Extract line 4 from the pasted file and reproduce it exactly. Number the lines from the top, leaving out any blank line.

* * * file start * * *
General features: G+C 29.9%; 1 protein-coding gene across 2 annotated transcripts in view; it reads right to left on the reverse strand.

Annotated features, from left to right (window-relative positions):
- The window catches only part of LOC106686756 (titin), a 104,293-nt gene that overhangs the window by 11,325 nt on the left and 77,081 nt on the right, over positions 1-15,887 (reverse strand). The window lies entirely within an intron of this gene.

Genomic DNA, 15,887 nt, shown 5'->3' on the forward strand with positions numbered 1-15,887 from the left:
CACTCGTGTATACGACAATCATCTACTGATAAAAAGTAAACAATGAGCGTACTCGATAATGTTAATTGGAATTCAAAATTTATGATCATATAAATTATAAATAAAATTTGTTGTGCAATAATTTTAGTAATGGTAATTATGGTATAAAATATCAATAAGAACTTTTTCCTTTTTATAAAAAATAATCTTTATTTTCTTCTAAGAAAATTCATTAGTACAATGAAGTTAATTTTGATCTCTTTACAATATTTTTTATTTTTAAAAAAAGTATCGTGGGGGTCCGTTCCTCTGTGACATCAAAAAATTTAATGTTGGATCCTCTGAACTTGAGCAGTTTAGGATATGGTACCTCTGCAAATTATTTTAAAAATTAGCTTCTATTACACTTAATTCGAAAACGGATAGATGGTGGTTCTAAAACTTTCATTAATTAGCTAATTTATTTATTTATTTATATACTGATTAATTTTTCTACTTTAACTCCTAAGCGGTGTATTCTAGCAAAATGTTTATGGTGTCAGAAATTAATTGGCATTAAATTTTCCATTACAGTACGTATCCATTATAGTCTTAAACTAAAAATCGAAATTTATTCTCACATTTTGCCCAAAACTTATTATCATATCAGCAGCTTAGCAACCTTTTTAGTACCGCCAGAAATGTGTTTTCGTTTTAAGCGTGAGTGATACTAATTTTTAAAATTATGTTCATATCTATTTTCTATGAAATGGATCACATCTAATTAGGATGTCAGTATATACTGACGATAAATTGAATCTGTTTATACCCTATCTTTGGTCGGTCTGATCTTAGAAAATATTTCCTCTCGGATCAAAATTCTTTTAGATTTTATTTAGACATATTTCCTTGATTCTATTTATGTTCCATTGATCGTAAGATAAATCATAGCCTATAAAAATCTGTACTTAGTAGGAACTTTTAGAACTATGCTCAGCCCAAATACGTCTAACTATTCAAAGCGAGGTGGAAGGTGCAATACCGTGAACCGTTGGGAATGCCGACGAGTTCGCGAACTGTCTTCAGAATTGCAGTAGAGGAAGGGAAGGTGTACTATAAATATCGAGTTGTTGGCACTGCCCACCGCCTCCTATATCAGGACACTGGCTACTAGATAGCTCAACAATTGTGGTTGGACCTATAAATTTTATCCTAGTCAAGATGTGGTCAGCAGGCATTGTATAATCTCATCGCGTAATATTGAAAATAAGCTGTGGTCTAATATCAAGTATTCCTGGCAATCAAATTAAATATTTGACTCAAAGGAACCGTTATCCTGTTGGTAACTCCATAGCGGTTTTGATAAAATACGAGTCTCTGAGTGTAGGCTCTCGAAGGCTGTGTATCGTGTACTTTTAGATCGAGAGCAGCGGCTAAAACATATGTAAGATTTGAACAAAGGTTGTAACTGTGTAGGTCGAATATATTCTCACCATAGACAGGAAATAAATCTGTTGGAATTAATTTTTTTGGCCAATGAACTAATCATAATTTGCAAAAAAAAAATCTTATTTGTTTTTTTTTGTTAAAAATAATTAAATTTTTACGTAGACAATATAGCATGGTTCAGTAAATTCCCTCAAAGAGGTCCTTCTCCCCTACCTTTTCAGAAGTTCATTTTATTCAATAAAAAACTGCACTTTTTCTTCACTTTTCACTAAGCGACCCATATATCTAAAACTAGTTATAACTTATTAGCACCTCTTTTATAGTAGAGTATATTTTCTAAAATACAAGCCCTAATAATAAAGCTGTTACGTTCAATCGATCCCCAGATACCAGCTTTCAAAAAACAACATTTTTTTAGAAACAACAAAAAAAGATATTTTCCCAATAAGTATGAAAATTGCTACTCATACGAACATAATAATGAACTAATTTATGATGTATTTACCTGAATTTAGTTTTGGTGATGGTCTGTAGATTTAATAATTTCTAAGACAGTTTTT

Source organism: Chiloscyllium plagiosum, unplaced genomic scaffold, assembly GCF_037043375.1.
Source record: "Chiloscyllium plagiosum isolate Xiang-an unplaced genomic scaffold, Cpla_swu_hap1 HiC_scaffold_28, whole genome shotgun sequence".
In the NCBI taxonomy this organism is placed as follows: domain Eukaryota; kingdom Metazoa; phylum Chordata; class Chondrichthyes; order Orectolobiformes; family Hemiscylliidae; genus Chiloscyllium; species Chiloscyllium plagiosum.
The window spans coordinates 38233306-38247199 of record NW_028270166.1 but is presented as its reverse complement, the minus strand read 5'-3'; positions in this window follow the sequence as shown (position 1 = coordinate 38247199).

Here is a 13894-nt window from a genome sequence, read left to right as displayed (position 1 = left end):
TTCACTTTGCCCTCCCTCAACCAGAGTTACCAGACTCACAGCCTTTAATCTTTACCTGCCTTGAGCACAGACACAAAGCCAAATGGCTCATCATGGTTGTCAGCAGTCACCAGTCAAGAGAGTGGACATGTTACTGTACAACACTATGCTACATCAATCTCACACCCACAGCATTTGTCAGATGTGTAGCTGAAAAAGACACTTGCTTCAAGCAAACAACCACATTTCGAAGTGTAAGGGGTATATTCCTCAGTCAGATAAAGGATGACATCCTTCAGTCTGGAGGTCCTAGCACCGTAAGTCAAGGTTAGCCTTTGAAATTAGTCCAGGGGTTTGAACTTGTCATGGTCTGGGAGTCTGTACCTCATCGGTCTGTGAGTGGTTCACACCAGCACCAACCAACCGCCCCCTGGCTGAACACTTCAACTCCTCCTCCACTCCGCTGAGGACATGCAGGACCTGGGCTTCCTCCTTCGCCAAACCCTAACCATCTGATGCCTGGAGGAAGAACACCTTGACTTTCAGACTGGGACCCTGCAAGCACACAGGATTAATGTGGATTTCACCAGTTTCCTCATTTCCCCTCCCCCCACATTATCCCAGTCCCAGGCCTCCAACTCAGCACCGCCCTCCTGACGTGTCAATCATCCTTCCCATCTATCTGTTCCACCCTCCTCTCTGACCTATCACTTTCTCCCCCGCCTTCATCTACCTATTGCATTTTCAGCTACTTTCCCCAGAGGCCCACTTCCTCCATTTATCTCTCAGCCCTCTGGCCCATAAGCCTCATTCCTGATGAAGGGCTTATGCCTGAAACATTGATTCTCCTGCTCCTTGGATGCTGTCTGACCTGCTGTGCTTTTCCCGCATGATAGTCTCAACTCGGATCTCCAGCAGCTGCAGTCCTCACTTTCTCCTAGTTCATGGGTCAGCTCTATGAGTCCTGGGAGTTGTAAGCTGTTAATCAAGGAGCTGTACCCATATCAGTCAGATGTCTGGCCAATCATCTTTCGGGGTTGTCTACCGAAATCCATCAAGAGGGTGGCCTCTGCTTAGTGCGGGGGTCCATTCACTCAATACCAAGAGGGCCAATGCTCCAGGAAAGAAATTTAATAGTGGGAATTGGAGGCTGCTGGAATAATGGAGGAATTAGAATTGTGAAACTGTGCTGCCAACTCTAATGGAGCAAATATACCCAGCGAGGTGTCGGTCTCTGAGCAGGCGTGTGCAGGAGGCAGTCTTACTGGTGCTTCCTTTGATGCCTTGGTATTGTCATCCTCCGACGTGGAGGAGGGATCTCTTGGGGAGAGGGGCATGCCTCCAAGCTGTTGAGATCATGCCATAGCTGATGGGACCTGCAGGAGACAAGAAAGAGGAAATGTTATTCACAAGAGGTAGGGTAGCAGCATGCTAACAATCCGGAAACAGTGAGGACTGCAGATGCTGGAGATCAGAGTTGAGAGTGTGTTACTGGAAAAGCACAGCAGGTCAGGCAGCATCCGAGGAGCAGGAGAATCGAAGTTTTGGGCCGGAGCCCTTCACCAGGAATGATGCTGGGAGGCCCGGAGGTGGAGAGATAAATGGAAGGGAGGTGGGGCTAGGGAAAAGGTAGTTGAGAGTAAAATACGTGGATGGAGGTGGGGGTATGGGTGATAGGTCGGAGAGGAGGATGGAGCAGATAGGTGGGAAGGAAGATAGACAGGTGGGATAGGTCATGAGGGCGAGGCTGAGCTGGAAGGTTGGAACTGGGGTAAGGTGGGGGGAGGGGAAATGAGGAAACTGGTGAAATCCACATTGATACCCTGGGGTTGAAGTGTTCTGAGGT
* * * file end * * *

Genomic DNA, 15,887 nt, shown 5'->3' on the forward strand with positions numbered 1-15,887 from the left: